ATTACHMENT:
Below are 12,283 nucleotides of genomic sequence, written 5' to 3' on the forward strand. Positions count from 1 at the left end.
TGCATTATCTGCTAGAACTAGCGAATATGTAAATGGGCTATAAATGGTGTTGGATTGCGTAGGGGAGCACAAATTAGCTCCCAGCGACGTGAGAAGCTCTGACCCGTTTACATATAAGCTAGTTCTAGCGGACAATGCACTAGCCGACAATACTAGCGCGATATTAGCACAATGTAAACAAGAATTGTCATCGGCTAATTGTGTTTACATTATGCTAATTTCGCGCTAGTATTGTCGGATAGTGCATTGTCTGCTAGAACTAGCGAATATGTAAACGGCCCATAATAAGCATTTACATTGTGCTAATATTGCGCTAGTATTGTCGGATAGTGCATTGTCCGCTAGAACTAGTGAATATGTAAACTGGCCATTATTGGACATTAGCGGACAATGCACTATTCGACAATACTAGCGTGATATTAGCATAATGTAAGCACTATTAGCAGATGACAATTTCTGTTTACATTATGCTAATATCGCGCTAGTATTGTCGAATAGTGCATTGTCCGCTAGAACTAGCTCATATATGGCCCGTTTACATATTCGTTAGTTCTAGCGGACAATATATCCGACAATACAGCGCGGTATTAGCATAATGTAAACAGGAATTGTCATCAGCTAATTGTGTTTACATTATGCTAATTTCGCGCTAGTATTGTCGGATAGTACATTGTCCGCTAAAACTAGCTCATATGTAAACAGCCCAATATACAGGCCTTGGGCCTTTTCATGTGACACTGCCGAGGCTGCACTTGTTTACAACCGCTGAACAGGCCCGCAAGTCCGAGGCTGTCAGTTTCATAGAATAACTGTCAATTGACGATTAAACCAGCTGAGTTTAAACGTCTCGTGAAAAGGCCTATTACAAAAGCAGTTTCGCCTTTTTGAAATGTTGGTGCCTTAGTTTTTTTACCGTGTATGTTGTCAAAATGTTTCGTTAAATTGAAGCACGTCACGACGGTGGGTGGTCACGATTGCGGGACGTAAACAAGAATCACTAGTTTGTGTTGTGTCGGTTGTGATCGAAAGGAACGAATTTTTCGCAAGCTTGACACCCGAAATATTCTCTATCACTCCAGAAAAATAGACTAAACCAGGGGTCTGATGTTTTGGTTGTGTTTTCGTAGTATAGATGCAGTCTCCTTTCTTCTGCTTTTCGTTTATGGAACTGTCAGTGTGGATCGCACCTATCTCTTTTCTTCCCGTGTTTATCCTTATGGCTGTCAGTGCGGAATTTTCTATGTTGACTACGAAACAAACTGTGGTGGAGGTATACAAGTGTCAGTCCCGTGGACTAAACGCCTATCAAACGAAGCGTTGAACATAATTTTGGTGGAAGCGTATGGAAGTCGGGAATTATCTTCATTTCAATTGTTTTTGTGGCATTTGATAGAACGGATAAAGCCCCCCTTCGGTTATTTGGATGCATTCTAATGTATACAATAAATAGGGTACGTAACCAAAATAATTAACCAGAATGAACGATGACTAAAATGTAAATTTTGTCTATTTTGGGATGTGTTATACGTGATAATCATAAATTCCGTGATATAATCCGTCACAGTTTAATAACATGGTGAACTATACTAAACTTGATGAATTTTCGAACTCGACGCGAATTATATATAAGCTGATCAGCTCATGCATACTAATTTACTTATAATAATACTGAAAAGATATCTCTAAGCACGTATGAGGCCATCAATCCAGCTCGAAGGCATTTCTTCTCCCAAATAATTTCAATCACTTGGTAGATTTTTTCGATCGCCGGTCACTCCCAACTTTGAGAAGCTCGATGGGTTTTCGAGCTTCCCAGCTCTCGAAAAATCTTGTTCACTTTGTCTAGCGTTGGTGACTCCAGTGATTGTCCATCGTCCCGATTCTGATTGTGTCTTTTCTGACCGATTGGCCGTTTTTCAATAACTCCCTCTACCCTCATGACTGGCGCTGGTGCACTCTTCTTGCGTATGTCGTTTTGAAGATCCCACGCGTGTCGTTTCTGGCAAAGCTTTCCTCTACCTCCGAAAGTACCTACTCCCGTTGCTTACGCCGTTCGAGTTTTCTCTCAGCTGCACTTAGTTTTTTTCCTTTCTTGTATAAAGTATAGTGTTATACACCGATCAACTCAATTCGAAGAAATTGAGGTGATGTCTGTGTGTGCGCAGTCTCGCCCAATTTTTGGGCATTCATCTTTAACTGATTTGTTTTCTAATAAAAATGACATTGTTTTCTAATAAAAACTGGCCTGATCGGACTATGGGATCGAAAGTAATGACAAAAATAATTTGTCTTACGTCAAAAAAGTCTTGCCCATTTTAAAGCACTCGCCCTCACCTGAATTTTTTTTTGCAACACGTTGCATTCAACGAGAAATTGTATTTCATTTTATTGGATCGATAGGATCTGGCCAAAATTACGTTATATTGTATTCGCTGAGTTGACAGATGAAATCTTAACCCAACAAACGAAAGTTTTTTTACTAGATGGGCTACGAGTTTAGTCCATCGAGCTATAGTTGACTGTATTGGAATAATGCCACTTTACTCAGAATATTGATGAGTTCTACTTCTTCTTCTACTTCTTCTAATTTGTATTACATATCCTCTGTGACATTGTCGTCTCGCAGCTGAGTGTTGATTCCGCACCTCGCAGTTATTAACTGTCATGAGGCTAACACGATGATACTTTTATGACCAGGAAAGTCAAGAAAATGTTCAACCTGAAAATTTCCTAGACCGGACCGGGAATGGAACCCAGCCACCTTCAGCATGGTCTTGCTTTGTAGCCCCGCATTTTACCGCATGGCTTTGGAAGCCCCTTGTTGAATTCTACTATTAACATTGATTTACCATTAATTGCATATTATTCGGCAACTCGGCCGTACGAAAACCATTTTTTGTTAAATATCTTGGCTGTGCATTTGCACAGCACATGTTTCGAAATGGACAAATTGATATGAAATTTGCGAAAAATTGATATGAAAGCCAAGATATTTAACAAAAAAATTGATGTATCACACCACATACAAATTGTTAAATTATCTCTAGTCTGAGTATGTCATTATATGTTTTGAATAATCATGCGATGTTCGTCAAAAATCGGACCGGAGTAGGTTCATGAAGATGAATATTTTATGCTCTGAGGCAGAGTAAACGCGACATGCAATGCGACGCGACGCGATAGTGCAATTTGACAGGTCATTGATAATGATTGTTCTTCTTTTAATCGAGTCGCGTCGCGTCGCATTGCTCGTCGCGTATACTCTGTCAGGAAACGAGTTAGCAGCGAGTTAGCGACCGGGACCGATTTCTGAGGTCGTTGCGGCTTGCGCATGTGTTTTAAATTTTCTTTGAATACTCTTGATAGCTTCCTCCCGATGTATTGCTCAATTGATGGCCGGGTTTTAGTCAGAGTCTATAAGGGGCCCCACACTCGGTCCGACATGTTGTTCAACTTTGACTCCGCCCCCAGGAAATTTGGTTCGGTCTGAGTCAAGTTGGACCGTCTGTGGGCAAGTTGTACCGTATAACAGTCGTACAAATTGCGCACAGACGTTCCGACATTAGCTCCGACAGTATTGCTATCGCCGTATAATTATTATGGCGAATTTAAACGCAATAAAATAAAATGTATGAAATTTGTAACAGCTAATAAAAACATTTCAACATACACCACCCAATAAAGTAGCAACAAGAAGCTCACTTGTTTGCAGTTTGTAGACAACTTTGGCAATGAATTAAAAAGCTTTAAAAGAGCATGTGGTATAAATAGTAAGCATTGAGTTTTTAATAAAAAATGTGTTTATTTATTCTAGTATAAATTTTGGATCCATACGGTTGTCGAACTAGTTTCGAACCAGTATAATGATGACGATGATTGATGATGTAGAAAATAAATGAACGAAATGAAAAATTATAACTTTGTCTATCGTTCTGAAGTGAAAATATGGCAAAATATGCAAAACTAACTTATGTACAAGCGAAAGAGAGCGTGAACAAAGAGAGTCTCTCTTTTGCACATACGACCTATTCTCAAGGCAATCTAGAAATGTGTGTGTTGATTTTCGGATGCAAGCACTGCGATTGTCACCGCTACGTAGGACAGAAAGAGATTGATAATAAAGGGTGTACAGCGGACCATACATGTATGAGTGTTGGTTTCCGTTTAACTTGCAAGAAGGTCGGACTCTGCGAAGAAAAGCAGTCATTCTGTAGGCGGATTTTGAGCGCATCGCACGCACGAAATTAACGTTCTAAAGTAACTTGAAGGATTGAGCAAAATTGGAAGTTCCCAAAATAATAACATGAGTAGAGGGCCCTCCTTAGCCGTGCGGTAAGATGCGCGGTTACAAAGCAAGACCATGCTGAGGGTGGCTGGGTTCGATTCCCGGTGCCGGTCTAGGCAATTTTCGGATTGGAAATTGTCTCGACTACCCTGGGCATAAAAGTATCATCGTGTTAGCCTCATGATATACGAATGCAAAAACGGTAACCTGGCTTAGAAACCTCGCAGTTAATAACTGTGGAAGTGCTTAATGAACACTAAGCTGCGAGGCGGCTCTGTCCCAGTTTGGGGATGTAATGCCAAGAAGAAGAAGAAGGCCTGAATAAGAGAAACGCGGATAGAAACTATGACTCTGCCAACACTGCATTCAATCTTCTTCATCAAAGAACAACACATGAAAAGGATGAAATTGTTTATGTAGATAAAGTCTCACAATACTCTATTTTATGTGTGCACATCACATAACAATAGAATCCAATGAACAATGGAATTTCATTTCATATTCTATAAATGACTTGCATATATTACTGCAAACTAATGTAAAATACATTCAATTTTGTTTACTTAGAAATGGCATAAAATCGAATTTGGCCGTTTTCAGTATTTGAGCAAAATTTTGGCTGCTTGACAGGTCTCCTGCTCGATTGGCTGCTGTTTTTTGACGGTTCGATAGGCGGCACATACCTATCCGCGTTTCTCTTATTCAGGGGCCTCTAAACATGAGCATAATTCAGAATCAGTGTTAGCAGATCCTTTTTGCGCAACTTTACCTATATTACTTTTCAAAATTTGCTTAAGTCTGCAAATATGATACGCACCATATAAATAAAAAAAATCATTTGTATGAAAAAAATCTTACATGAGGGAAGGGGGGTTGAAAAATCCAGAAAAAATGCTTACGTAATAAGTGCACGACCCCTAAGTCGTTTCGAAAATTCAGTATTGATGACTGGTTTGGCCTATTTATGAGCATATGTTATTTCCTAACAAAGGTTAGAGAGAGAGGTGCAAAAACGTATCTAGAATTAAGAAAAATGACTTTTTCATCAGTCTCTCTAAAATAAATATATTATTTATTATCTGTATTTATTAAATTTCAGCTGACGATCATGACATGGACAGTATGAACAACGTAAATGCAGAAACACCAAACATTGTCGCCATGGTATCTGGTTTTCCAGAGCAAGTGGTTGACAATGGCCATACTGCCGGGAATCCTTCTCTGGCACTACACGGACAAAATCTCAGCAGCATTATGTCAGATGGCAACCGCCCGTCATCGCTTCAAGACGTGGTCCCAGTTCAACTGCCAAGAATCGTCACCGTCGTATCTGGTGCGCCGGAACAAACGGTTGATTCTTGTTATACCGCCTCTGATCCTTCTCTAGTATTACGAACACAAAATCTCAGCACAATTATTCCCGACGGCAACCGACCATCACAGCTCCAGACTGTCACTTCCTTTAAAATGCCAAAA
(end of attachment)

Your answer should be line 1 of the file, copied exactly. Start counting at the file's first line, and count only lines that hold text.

Below are 12,283 nucleotides of genomic sequence, written 5' to 3' on the forward strand. Positions count from 1 at the left end.